The JPOA recognizes that Iran will be permitted a limited enrichment program in a comprehensive agreement and allows it to continue to enrich uranium while talks are ongoing. This represents a significant change in the position of the P5+1, who have previously held to the United Nations Security Council’s demands that Iran suspend all enrichment during negotiations. U.S. Secretary of State John Kerry has continued to insist that the JPOA does not mean that the U.S. now recognizes an Iranian right to enrich. However, U.S. officials seem to be more flexible on this issue off the record, and the JPOA itself describes a “comprehensive” deal that includes a “mutually defined enrichment programme with mutually agreed parameters consistent with practical needs.” It even appears that hardline elements in the U.S. Congress, while still opposed to an Iranian enrichment program in principle, have stopped insisting upon zero enrichment as a condition in any permanent agreement.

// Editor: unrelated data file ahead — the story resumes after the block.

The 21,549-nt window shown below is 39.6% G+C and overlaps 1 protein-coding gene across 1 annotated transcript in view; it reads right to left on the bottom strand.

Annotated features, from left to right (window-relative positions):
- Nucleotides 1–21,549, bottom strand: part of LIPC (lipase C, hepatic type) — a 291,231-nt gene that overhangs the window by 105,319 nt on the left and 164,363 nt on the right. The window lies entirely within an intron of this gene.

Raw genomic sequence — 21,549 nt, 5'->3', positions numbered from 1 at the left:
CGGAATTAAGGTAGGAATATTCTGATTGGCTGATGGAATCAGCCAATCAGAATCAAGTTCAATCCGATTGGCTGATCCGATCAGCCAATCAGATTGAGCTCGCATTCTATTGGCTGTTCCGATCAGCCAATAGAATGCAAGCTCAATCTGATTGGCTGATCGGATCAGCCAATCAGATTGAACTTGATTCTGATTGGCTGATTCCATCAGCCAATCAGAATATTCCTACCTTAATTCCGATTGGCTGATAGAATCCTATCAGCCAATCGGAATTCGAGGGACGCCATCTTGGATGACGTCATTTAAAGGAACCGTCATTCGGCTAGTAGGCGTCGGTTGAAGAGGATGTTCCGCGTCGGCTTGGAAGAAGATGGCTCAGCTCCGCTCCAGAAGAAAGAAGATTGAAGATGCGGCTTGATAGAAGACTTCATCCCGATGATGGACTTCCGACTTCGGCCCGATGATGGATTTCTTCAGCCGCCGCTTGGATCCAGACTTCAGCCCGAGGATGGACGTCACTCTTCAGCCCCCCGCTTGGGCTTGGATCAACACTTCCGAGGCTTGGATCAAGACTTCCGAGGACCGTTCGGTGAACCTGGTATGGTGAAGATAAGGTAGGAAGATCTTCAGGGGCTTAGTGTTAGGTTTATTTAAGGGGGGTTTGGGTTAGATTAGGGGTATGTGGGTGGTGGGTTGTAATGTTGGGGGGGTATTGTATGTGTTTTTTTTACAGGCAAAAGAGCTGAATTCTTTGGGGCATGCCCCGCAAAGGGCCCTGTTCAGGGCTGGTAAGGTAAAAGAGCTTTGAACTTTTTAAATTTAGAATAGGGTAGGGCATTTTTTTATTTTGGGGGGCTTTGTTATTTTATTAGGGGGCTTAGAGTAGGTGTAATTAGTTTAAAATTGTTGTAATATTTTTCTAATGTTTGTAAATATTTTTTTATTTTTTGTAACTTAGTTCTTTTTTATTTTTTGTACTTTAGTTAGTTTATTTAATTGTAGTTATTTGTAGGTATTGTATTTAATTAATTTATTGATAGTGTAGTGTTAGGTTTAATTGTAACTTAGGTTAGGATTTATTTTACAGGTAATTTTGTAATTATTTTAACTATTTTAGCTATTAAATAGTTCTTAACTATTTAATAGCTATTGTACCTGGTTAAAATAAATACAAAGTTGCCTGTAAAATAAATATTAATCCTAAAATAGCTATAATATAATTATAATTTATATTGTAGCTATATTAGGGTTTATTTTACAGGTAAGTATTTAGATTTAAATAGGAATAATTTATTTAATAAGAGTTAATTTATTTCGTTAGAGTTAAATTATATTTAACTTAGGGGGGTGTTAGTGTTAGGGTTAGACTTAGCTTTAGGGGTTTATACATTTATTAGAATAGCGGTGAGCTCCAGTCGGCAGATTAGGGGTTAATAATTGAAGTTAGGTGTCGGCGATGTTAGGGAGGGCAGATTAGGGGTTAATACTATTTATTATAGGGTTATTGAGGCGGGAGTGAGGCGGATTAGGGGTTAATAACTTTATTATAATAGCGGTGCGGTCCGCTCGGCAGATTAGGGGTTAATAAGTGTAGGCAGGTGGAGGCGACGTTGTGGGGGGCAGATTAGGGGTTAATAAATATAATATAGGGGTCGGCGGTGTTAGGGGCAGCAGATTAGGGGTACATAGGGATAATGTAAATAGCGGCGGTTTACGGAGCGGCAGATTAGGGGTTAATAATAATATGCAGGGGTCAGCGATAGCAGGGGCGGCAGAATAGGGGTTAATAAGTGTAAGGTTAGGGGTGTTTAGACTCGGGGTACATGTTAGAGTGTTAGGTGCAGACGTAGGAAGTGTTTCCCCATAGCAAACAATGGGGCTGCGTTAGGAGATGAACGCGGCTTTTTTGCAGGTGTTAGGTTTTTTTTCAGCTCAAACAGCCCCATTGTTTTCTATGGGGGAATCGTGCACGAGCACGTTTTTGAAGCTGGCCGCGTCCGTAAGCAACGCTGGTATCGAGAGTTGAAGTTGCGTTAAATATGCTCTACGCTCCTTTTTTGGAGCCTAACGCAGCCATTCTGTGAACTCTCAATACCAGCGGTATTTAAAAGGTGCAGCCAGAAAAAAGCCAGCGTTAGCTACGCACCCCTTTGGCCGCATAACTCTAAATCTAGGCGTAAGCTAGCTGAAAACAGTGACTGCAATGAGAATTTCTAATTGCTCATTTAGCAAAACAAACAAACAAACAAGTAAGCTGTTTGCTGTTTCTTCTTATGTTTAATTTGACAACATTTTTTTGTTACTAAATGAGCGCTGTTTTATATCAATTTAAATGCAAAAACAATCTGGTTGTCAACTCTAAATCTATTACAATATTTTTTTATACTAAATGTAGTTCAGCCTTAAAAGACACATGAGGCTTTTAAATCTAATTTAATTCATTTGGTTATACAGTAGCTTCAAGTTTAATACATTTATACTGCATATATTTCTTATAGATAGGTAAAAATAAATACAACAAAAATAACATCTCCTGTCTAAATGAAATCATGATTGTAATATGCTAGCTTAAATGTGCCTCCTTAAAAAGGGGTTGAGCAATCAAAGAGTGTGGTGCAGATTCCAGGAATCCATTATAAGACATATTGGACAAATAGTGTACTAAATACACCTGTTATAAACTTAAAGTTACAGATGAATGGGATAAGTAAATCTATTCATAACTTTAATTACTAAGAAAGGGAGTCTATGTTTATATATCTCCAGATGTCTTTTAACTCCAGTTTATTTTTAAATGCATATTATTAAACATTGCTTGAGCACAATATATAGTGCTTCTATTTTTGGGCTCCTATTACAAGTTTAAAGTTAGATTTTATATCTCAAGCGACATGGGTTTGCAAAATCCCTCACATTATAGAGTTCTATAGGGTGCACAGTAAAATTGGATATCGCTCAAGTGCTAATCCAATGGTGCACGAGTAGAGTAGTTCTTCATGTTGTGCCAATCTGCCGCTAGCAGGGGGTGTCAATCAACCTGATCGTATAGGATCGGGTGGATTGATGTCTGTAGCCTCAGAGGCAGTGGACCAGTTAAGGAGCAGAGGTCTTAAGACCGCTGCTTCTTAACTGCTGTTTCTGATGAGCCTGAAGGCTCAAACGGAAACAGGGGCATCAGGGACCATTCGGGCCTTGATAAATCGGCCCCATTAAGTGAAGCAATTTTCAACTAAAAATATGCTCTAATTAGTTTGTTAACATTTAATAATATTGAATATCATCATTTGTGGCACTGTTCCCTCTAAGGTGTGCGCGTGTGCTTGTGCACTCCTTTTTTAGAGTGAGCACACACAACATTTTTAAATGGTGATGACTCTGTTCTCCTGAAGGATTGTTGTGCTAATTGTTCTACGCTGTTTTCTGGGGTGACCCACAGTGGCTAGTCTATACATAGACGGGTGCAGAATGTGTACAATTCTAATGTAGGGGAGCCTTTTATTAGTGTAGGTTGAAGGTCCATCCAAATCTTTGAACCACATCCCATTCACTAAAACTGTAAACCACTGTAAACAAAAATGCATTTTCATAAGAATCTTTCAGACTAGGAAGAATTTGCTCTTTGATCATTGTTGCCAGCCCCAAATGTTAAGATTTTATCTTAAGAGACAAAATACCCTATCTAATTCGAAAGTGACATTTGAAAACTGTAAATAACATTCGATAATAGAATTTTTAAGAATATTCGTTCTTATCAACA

For its part, Iran has steadfastly refused to surrender what it believes to be its inalienable right under the Non-Proliferation Treaty to carry out uranium enrichment. But even the hardline Iranian Republican Guard Corps (IRGC) has urged Ayatollah Khamenei to limit enrichment to the 20-percent level required for medical research. A deal that permits Iran to continue to enrich to the low (5-percent) level required for reactor fuel, while providing guarantees of external supplies of 20-percent enriched uranium for medical research purposes, could satisfy all parties to the talks.